Glycine is an amino acid that has strong anti-anxiety properties, as it is antagonistic with norepinephrine.9 When one experiences stress, norepinephrine is released, creating feelings of anxiety and panic.
CBD is an incredibly popular nutrient that is being used for chronic stress.10 It can help restore balance to the body’s endocannabinoid system, reducing anxiety and promoting calmness.11
Nutrients that may help people fall asleep and stay asleep
Once a person falls asleep, staying asleep is critical to get the body into deep sleep, where the body produces growth hormones, regulates the immune function, and develops and repairs muscle tissue.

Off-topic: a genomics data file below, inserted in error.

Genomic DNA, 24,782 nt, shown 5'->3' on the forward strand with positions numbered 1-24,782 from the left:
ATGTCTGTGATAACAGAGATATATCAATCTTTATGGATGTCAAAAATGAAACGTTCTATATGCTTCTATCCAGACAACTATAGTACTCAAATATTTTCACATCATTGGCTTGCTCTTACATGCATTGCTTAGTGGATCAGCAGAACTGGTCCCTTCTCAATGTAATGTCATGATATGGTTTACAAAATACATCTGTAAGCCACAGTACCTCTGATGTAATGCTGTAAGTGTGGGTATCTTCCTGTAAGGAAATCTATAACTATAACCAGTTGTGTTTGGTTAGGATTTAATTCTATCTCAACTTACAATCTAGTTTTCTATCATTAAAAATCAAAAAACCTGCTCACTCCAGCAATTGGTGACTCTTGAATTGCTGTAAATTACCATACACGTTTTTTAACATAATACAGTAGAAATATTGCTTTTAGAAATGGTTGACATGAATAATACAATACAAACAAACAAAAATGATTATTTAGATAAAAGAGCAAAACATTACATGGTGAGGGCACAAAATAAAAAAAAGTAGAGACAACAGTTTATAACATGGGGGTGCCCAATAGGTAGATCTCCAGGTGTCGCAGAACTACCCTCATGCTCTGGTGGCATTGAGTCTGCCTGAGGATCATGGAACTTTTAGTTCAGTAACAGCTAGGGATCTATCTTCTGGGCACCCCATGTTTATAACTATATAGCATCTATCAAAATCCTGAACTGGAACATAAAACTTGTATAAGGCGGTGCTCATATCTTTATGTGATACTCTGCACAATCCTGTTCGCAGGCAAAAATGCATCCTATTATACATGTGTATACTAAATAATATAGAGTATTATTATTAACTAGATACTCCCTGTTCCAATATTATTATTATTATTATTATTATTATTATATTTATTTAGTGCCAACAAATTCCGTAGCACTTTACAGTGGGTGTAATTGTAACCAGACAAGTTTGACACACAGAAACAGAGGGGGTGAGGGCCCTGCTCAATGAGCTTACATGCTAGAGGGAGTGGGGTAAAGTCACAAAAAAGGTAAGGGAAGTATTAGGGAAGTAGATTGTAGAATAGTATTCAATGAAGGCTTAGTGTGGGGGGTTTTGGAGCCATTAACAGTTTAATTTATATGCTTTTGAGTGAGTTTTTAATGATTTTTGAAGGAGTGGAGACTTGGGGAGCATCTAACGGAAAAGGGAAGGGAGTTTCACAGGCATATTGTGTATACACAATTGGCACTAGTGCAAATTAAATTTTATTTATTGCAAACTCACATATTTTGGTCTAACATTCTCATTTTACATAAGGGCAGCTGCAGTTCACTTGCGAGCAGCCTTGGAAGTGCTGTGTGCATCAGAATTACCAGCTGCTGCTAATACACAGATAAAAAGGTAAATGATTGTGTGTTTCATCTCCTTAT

Melatonin is probably the most well-known natural sleep aid. Melatonin is a natural hormone that plays a role in the natural sleep-wake cycle.12 Melatonin levels are highest at night, and newborn babies have exceptionally high levels of melatonin. As one ages, the levels of melatonin decline. However, melatonin is one of those nutrients where more may not necessarily be better. Since it’s a powerful hormone, some may experience vivid dreams or difficulty sleeping when taking higher doses (more than 3 mg).13 Additionally, the body builds a tolerance to dietary melatonin. Many factors need to be considered when formulating with melatonin, but it certainly remains the most popular natural sleep aid.